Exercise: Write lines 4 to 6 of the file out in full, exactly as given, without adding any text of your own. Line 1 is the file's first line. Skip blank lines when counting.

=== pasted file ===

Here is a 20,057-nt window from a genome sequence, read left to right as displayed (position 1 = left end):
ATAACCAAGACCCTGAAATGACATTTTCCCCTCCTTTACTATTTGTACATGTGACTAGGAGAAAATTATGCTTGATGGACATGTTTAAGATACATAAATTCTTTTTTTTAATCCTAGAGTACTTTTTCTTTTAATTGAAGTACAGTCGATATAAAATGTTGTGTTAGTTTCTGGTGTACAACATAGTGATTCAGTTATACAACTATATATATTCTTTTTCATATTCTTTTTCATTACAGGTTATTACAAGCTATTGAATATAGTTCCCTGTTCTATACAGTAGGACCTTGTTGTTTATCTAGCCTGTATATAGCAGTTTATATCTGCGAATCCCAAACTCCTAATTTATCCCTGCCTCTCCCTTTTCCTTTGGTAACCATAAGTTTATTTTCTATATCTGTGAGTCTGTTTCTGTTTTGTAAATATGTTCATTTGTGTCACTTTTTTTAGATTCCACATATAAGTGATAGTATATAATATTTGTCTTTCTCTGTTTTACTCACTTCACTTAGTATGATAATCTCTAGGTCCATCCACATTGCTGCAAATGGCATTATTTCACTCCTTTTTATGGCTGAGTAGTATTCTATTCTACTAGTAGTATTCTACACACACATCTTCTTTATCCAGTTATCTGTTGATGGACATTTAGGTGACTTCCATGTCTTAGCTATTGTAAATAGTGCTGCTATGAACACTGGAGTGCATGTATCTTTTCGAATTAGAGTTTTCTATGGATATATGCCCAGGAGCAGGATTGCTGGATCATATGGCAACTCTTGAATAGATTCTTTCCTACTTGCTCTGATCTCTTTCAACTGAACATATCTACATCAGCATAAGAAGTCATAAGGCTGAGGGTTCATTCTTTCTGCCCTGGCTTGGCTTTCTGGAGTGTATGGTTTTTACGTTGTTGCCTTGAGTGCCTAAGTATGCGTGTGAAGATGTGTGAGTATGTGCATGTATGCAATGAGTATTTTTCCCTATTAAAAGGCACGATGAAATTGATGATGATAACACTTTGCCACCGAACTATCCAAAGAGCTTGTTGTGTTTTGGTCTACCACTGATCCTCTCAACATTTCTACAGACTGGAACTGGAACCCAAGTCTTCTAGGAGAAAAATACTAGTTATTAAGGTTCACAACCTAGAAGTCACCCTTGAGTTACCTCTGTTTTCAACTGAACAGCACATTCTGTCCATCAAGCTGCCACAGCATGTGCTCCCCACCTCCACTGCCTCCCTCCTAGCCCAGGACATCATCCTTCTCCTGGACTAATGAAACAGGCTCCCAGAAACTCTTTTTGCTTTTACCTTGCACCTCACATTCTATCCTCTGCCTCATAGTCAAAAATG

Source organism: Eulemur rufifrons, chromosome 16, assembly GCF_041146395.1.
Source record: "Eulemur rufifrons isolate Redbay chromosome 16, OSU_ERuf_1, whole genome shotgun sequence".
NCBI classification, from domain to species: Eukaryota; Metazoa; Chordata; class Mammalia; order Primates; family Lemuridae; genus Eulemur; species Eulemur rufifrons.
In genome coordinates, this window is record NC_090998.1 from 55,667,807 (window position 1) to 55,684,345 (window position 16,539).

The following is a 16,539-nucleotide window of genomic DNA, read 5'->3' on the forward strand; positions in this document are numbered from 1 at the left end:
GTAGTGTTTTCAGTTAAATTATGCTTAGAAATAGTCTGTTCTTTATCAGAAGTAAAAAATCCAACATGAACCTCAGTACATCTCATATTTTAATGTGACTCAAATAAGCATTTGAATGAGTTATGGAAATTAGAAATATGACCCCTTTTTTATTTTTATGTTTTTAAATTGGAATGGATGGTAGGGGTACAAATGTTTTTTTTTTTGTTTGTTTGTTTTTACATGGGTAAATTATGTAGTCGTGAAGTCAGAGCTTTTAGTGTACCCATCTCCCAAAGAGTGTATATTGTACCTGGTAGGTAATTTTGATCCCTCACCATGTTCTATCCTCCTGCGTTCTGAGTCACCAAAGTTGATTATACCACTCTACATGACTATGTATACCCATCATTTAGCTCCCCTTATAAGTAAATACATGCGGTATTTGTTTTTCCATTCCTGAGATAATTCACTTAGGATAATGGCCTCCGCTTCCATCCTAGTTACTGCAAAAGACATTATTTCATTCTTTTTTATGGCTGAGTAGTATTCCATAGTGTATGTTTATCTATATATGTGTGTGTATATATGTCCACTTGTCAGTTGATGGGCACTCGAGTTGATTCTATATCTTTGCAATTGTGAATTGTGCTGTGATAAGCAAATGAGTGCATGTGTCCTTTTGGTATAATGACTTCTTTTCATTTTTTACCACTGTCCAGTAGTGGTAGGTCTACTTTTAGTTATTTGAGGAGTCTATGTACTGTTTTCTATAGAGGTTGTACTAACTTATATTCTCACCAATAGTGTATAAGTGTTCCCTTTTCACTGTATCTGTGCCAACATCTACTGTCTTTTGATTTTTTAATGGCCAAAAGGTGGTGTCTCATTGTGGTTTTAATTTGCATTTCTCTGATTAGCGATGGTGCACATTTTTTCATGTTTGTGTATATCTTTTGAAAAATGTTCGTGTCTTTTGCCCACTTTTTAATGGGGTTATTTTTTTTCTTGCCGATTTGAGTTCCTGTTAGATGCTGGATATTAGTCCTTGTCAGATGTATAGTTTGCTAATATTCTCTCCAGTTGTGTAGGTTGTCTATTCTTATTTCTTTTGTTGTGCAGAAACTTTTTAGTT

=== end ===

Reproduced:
Source record: "Eulemur rufifrons isolate Redbay chromosome 16, OSU_ERuf_1, whole genome shotgun sequence".
NCBI classification, from domain to species: Eukaryota; Metazoa; Chordata; class Mammalia; order Primates; family Lemuridae; genus Eulemur; species Eulemur rufifrons.
In genome coordinates, this window is record NC_090998.1 from 55,667,807 (window position 1) to 55,684,345 (window position 16,539).